‘It feels like yesterday I was having my first day at the Club and was getting to know everyone and be the new kid. It wasn’t that long ago so that helps me relate to the 18 year olds coming into Coburg.’
‘I’ve learnt that it is all about building relationships with them, your birth certificate is sort of thrown out the window once you come here. It is all about creating that mateship.’
‘It has been good to have been nominated by the boys to be Vice Captain, it means a lot. I’ve always tried to be myself from day one and that is all I can do. Hopefully I can just keep progressing and become the best player I can be.’
Despite a challenging 2019 season, Bunker understands the stage of development and the pathway the Club is undertaking.
‘The mood is still really upbeat and positive. We know where we’re at; we know we are a super young group and that it is going to take time to get to where we want to get to. It’s not going to happen overnight,’ Bunker said.
‘We’ve seen signs about the way we want to play; we have improved dramatically from last year even though the win loss column doesn’t say that. We are playing a better brand of football.’
‘At this time of the year it can get really difficult as it is a lot colder and raining. It can get a bit hard to keep rocking up but it is about sticking together and what we want to achieve.’
‘I’m sure that if we keep the same group together and keep persisting that the results will change soon.’
Outside of football Bunker is currently studying sport management in Melbourne’s western suburbs at Victoria University in Footscray. He is in the first year of the three year course.
‘One day I am hoping to work in the footy world, what that is at the moment I don’t know,’ Bunker said.
‘I’m keen in the off field operations of football, that’s the field I am interested in but I haven’t narrowed it down to anything yet.’
On top of his educational and football lifestyles Bunker works part time as a life guard at WaterMarcin Greensborough.
‘I took a gap year after high school and worked part time as a life guard, played footy and charged my batteries after that big 2016.’
With football playing a huge part in his life, Bunker has kept his eye on several players over the past decade with a particular eye towards a certain Collingwood midfielder.
‘My favourite player to watch last year was Dustin Martin but now it is probably Jordan De Goey from Collingwood,’ he said.
‘I watch a lot of Dayne Beams, I think I play a similar style to him. His balance between his skill and attack on the ball I think is rare combination, an inside midfielder that can use it on the outside as well.’
Being so heavily involved in football, it is perhaps quite fitting that Bunker’s earliest memory of Australian Rules is of his Collingwood Magpies.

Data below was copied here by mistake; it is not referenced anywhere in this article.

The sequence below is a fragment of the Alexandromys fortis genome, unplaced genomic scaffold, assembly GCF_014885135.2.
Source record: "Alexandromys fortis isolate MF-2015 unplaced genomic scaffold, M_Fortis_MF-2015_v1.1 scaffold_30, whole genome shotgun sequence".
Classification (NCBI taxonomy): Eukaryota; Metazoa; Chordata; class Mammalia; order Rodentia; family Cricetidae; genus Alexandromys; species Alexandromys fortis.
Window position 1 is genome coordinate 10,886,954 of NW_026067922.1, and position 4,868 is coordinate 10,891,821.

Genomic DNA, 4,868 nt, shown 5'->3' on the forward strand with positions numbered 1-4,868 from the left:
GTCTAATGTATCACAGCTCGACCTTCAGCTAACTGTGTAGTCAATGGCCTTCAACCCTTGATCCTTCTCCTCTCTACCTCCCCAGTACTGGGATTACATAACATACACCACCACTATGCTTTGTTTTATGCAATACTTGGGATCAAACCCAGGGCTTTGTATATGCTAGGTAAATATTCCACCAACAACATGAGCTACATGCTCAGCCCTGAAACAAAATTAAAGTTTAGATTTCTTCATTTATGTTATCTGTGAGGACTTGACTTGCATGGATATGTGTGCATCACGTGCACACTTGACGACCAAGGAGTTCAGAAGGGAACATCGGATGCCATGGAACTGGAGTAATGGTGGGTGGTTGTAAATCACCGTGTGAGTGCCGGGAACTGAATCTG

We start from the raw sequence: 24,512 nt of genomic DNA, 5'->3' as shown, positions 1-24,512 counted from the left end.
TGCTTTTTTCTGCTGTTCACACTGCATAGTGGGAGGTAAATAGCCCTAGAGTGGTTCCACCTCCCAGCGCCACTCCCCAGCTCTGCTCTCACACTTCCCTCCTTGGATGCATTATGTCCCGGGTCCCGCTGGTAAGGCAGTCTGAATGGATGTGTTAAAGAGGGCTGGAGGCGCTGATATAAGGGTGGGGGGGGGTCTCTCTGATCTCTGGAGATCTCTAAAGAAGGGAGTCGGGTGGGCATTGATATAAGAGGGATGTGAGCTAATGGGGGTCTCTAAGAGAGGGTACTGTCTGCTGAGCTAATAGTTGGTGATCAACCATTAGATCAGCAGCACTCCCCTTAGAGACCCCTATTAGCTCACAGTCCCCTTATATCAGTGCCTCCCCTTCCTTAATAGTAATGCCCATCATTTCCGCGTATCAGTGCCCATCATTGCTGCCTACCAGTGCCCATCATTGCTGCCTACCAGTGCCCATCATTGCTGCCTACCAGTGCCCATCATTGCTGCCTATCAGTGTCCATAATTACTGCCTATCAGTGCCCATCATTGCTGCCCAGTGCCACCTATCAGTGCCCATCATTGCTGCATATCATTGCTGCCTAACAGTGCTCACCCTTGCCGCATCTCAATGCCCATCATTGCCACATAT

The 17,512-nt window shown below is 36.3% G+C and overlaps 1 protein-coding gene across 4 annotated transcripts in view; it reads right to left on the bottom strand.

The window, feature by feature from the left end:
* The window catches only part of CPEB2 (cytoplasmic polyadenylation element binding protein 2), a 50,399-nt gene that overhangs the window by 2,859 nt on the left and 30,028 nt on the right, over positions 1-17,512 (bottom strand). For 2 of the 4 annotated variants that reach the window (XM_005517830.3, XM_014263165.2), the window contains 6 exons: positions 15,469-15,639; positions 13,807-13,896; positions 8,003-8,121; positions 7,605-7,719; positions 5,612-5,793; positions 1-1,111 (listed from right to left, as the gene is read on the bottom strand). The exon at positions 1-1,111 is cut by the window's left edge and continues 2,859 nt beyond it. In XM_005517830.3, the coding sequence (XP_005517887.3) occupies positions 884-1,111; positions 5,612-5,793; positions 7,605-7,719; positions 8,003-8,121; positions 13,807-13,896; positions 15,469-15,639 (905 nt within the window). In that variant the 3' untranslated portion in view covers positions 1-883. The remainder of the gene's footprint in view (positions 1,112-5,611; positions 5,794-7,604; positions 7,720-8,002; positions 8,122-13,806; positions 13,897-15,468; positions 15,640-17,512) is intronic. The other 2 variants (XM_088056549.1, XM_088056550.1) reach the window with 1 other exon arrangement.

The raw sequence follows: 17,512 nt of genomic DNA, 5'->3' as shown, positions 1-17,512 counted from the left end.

‘When I was a few years old, Collingwood was playing Brisbane in the Qualifying Final and beat them at the MCG with Alan Didak kicking that goal from the boundary and turned to the crowd,’ Bunker said.
‘That is my earliest memory of Collingwood. I’ve been to four Collingwood Grand Finals since then including last years. I’ve seen it all; a win, two losses and a draw.’
‘Now that I play for Coburg that passion for Collingwood has calmed down a bit. Now I can just follow the game and barrack for Coburg.’
Although not exactly a superstition, Bunker has a pre game ritual that happens each and every week.
‘I have a peanut butter sandwich two hours before the game when I arrive, even if it is an 11 o’clock game and its 9:15am I’ll still have it,’ he said.
‘Technically it counts (as a ritual) because I have it before every game.’
Like many of his teammates, Bunker also has a keen interest in the NBA and all the media that goes with it.
‘I love the NBA, I’ve got a league pass so I try to watch at least one game a day, I really love the NBA and I’ll listen to all the talk shows and radio shows about it,’ he said.
‘I love playing NBA 2K19, I have become pretty good at that so Playstation is also a big hobby of mine.’
A respected member of the player group, Bunker is seen as the life of the party. Bunker believes that he has got the right combination of having a few laughs and keeping focused.
‘I would like to think I have a good mix between humour and seriousness,’ he said.
‘When it is time to be serious I can do that as well as throw in some humour on top of that, I think it is a nice balance.’
‘I enjoy a beer away from footy, at the functions we have I tend to sink a few beers so that’s where that title comes from.’
Such is the man’s impact, Bunker even has his own Facebook fan club that constantly cheers and supports him in his journey.
‘It’s all my friends; I really appreciate it and love all the feedback that I get back from my mates on those posts; Dean Lucente, Jack Powell, Noah Ebzery and all the boys getting around me.’
‘I love it. It’s really funny I think.’
In the off season Bunker likes to travel but he always has one particular holiday destination in mind which has remained his favourite location.
‘It’s still Bali, I had a good trip at the end of the footy season last year, with a few mates of mine and it certainly delivered, I’ll probably try and find my way there sometime soon I think.’